I have to admit that initially I wasn’t a big fan of “stoner rock.” For years, most of it sounded like rehashed Black Sabbath gumbo to me. But, as bands like High on Fire, sHEAVY and Queens of the Stone Age slowly began to evolve the art form, unique bands have begun to break the stereotypical mold and step away from the crowd. By mixing equal parts of southern rock, stoner rock, doom and old-school thrash, The Sword is one of those bands redefining the genre — or perhaps making their own.
The Austin, Texas band’s sophomore effort, titled “Gods of the Earth,” mixes all of styles evenly into one big dirty headbanging collection. The production reeks of denim and sweaty wristbands, and J.D. Cronise’s guitarwork is a tribute to fuzzy power chords throughout the ages. Unlike many other stoner rock acts confined to a lumbering pace, The Sword picks up the pace from time to time with randomly sprinkled trashy riffs, keeping the package interesting and memorable.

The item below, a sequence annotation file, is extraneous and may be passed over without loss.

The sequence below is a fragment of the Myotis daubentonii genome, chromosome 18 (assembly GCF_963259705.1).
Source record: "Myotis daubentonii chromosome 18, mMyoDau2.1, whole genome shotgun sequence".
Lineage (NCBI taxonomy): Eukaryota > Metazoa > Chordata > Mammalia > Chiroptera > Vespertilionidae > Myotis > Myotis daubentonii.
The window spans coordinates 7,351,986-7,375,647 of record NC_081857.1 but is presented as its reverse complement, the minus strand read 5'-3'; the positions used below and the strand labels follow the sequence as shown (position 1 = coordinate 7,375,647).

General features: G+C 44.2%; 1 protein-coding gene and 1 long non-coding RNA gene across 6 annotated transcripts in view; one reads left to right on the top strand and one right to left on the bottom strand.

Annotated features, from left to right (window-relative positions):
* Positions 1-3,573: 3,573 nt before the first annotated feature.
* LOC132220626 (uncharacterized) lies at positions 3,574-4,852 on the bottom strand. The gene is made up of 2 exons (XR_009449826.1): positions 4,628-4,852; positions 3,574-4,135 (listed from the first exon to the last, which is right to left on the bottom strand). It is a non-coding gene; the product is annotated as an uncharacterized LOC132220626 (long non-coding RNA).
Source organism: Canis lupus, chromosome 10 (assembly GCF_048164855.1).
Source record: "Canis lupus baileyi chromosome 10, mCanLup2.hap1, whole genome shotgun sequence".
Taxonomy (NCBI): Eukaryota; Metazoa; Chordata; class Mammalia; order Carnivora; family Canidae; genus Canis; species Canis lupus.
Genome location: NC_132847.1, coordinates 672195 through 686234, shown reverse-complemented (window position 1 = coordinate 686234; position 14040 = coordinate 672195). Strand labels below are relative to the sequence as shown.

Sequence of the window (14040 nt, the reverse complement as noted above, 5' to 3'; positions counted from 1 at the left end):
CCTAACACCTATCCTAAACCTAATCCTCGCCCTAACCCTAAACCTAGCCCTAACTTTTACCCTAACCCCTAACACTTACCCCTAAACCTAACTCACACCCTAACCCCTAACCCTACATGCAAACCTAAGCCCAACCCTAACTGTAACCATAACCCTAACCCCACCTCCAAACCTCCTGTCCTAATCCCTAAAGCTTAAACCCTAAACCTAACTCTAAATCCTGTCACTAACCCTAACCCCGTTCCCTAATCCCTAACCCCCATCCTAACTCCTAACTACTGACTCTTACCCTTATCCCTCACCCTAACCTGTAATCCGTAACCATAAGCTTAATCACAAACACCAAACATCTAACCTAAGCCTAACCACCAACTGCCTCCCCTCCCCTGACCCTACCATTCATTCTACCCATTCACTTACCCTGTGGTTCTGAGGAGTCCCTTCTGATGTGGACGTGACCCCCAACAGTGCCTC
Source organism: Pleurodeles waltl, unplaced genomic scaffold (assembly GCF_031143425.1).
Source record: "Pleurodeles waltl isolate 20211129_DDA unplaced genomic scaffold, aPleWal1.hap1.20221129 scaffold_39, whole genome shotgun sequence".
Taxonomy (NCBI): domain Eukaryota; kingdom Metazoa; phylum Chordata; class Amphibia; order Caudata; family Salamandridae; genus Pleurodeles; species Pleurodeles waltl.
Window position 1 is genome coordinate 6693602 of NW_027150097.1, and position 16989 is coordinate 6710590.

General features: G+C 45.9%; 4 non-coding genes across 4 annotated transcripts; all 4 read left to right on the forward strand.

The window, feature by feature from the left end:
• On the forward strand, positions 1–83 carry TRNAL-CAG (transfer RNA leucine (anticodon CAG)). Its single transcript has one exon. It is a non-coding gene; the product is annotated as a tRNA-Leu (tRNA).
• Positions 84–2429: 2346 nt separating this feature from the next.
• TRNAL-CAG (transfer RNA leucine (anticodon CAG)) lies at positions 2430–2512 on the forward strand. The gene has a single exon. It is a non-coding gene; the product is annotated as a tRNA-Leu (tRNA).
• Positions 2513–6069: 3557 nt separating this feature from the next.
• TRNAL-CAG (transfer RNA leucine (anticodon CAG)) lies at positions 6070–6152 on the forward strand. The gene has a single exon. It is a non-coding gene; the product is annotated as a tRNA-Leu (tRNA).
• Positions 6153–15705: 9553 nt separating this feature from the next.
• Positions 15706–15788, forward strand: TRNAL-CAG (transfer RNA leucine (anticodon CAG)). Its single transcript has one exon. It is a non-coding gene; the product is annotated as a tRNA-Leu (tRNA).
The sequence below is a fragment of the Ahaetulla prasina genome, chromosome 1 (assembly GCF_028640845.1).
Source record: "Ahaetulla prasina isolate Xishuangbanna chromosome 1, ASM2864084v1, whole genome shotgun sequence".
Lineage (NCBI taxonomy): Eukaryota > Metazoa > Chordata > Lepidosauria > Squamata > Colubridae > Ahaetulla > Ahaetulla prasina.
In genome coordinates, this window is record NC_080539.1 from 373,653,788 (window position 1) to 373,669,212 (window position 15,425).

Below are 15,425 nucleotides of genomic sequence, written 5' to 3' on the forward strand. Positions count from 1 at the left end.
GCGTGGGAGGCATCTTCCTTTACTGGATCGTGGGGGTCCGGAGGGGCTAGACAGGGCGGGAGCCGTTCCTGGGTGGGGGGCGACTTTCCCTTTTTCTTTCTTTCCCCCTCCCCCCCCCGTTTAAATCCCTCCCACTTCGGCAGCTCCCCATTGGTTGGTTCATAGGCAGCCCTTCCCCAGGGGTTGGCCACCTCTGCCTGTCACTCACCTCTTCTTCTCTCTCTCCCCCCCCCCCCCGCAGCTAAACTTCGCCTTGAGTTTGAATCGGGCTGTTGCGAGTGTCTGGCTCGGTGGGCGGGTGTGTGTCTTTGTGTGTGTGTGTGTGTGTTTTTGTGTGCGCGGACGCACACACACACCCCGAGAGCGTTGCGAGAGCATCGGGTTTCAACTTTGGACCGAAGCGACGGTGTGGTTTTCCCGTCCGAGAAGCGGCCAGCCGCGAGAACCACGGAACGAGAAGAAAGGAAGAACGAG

Lyrically, the band keeps one foot deeply planted in Black Sabbath’s backyard, the other in H.P. Lovecraft’s grave. From Stygian visions to the River Styx, no creepy mythological reference goes untouched. Hell, track two is called “Frost-Giant’s Daughter.” That should pretty much tell you what’s in store for you.
Through a combination of memorable riffs, raw production, and a musical image that delicately balances “tribute” and “parody,” Gods of the Earth hits harder than a two-handed broadsword smashing into an Orc’s skull. Recommended to anyone who listened to Kyuss, played Dungeons and Dragons, or drove a Camaro.
02. Frost-Giant’s Daughter
03. How Heavy This Axe
05. Fire Lances of the Ancient Hyperzephyrians
06. To Take the Black
07. Maiden, Mother & Crone
08. Under the Boughs
09. Black River
10. White Sea